“The beauty of Calrec consoles is that they are easy to figure out, especially if you have an audio background and even more so if you have previous experience with any Calrec,” he said. “Calrec is my go-to console; I know the flow, so when something is requested, I am able to deliver it fast. Those of us in the eSports world like Calrec because we know how to use it, and how the compressors and EQ respond, so we can get more creative. I’m a big Calrec fan.”
Dave Letson, vice president of sales at Calrec, said that its consoles are all equipped with broadcast-specific features that make mixing smooth and seamless.
“Automixers attenuate any number of mono inputs, allowing mic bleed and room noise to be easily controlled,” he said. “Autofaders allow for GPIO triggers from vision switchers to quickly change audio sources in fast-paced, high-action eSports productions, which constantly swap between the four to 16 competitors in any given event.”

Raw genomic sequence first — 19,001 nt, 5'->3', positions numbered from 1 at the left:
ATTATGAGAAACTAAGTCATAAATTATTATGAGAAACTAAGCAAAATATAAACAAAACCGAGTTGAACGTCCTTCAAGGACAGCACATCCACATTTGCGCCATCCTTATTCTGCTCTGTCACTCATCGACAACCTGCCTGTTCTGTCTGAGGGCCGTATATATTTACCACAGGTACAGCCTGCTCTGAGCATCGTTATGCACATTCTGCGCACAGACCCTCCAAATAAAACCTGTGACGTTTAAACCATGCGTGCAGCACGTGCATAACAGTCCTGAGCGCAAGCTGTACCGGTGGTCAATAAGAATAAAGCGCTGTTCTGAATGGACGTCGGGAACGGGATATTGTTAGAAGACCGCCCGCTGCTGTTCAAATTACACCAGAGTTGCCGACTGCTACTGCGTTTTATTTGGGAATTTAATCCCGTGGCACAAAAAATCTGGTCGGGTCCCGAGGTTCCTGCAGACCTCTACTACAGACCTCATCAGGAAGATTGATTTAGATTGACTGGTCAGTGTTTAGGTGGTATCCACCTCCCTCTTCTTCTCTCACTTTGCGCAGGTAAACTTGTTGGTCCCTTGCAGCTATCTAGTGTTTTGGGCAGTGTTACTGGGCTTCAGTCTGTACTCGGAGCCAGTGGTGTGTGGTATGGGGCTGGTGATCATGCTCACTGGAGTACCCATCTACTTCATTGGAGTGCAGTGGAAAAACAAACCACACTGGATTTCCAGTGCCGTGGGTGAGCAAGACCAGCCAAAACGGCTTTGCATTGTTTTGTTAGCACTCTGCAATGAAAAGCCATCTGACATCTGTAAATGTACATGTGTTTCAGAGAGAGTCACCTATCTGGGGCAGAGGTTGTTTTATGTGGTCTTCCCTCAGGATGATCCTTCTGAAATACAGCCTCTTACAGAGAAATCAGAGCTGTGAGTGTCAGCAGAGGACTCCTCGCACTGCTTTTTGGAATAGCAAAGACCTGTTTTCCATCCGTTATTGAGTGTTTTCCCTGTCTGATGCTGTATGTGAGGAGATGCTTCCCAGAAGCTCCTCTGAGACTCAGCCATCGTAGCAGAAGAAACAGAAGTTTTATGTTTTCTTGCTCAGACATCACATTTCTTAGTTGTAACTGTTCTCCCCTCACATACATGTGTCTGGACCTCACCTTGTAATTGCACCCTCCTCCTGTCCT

You might also like...
There is level and then there is loudness. Neither can be measured absolutely, but by adopting standardized approaches it is possible to have measurements that are useful.
These days TV broadcasters are working feverishly to work out new remote production workflows for stay-at-home talent, but for radio broadcasters it’s been business as usual. In fact, many engineers have found that the remote control features they already u…
Development of new technology and moving to the newly available 5GHz spectrum continue to expand the creative and technical possibilities for audio across live performance and broadcast productions.
In Part 2 we looked at solutions to keep AoIP systems simple and discussed the compromise and efficiency vendor specific network systems provide. In Part 3, we look further into system management and network security.
In Part 1 we introduced the benefits of Audio over IP and investigated some of the subtleties that make it the ideal choice for modern broadcast facilities. In Part 2, we look at the practicalities of making AoIP work in a real-time…